The companies will act as hub for advanced vehicle testing.
Panasonic, Qualcomm, and Ford have teamed up to deploy cellular vehicle-to-everything (C-V2X) technologies in Colorado.
The deployment is the first one in the US of C-V2X technology, and is an extension of a previously announced partnership between the Colorado Department of Transportation (CDOT) and Panasonic to integrate connected vehicle technologies across the state.
The companies will help to deploy the technology and assess C-V2X capabilities this summer on roads around Panasonic’s CityNOW headquarters in Denver. This will be followed by deployments in select areas along the I-70 Mountain Corridor later in the year.
Panasonic will work with Kapsch TrafficCom on CDOT’s V2X development programme, in which Kapsch TrafficCom will provide roadside units (RSUs), as well as with Ficosa to provide C-V2X onboard units (OBUs).
The transit authority’s existing fleet of Ford utility vehicles will be equipped with C-V2X devices using Ficosa’s CarCom platform to enable direct vehicle-to-vehicle (V2V) and vehicle-to-infrastructure (V2I) communications.
Panasonic’s connected vehicle data platform will collect and distribute C-V2X data to provide roadway operators with improved situational awareness and a new ability to send safety- critical information directly to vehicles.
C-V2X is designed to be globally compatible with 5G and complement other Advanced Driver Assistance Systems (ADAS) sensors, such as cameras, radar, and Light Detection and Radar (LIDAR).
C-V2X direct communication mode is designed to offer vehicles low-latency communications for V2V, V2I, and Vehicle-to-Pedestrian (V2P) applications, without the involvement of a cellular network or subscription, by operating on the designated and harmonised 5.9 GHz ITS spectrum.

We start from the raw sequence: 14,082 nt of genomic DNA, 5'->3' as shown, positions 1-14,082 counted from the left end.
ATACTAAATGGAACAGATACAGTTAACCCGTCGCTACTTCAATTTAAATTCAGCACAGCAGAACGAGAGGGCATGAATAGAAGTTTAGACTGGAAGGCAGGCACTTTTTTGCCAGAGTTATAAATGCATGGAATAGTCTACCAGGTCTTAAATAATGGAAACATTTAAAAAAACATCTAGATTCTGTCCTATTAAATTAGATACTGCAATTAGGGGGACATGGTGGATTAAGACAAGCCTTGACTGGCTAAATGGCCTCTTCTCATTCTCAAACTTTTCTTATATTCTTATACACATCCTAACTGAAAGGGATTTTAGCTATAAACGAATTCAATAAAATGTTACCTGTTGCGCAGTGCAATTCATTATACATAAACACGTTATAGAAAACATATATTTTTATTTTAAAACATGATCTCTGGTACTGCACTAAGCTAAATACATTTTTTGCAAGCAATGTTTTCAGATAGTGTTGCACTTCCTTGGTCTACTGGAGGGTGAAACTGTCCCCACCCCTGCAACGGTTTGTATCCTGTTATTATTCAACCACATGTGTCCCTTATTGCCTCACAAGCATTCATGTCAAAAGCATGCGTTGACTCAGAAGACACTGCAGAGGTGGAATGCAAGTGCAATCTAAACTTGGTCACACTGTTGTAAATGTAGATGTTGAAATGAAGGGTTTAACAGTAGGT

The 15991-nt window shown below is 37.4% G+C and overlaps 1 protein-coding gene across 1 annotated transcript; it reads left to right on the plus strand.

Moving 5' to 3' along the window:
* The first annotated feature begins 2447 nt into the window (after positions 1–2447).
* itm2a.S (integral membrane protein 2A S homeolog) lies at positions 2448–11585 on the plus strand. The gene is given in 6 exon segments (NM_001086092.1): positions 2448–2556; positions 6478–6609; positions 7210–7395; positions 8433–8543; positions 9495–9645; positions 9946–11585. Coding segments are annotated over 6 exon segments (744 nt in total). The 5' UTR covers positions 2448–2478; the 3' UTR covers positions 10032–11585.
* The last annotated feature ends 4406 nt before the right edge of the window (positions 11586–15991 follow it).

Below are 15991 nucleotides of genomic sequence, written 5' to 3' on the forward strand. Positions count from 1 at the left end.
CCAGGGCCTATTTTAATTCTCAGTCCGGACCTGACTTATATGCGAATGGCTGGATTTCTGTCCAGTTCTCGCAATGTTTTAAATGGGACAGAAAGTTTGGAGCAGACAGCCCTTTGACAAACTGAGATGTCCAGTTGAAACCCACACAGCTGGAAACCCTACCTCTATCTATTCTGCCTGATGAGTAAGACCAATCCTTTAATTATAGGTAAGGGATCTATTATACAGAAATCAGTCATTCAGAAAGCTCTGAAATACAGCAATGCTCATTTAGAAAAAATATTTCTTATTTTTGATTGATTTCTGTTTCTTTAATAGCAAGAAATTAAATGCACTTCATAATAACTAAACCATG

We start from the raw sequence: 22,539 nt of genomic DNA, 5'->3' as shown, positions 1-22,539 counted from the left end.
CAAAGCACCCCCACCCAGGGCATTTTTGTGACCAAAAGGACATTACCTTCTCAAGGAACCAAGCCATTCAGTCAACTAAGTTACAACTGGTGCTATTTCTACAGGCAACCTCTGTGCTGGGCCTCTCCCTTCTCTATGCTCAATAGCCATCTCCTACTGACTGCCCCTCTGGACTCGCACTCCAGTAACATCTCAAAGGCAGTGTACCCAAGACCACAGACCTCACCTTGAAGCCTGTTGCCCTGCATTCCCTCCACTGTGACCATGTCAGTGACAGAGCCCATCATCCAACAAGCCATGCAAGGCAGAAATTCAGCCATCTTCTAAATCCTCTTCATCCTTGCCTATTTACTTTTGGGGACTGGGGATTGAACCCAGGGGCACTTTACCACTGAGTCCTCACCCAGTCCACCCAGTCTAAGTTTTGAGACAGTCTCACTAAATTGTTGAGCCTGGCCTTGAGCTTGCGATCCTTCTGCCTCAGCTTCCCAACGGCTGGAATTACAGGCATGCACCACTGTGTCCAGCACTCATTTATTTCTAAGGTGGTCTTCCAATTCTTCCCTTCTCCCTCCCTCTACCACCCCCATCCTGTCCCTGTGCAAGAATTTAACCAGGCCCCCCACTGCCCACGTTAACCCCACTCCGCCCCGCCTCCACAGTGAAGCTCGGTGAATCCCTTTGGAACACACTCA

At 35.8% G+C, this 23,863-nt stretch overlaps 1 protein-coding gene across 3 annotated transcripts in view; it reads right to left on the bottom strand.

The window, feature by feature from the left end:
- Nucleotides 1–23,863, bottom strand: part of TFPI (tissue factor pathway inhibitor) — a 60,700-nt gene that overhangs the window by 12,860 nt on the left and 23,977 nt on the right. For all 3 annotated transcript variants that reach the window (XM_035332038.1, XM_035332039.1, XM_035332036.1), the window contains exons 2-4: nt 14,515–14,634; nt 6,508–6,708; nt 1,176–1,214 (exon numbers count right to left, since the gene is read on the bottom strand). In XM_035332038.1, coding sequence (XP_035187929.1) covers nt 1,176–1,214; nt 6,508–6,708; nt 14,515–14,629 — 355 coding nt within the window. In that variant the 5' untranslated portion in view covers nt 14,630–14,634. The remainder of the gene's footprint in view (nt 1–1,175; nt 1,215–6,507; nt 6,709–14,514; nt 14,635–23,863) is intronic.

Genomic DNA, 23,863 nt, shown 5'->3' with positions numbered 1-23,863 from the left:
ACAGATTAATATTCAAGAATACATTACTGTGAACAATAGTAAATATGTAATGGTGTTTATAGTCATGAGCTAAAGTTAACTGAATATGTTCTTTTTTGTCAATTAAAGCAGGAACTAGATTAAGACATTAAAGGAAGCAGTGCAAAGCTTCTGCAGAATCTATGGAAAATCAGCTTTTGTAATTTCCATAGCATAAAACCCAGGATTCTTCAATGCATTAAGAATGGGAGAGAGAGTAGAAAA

C-V2X field tests
The companies said that recent field test results show a significant range, reliability, and performance advantage of using C-V2X direct communications, with more than twice the range of 802.11p radio technology.
“The state of Colorado has been focused on the rapid deployment of connected vehicle technology to advance safety, and is encouraged by the progression of C-V2X,” said Michael Lewis, executive director of the Colorado Department of Transportation.
“We’re ready to help advance vehicle safety and serve as a hub for advanced vehicle testing, and development, with the support of Ford and technology leaders like Qualcomm Technologies and Panasonic.”
Internet of Business says
Connected vehicle technologies have been one of the key themes of 2018 so far, along with IoT security and blockchain, especially in the transport sector. The emerging future of smart transport isn’t just going to be about autonomous cars and trucks, but also about sharing data between all forms of vehicles to make transport safer and more efficient, while exploring new commercial opportunities.